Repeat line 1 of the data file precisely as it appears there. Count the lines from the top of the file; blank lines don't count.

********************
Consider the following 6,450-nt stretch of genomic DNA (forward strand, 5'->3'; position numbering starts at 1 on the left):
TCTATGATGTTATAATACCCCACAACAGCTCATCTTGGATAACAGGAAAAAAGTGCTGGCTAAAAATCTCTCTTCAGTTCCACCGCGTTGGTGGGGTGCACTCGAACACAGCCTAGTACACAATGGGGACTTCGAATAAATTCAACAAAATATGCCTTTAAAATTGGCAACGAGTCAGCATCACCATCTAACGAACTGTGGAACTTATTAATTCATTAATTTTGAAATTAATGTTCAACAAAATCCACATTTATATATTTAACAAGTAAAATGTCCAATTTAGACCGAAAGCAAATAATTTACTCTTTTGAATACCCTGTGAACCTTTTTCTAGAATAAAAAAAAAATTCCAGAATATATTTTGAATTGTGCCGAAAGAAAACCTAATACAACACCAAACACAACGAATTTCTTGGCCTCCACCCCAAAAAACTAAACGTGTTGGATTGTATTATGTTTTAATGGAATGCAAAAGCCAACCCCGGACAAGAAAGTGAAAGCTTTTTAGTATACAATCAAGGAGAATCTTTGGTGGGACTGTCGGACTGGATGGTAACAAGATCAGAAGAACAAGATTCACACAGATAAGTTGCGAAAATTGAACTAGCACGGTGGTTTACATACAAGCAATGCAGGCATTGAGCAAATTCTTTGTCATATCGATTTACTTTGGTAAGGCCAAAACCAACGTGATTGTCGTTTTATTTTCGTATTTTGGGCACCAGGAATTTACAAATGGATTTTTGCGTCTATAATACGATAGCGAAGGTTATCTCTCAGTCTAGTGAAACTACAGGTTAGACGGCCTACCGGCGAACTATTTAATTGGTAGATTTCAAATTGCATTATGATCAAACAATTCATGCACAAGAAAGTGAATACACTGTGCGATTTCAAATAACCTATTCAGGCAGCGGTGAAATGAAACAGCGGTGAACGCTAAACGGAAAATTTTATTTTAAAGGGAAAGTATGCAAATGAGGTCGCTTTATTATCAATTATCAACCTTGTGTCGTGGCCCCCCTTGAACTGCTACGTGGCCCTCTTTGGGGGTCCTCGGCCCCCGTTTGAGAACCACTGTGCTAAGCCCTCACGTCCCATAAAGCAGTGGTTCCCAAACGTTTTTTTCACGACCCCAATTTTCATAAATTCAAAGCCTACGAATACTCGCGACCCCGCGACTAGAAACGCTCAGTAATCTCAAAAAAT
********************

Consider the following 6,450-nt stretch of genomic DNA (forward strand, 5'->3'; position numbering starts at 1 on the left):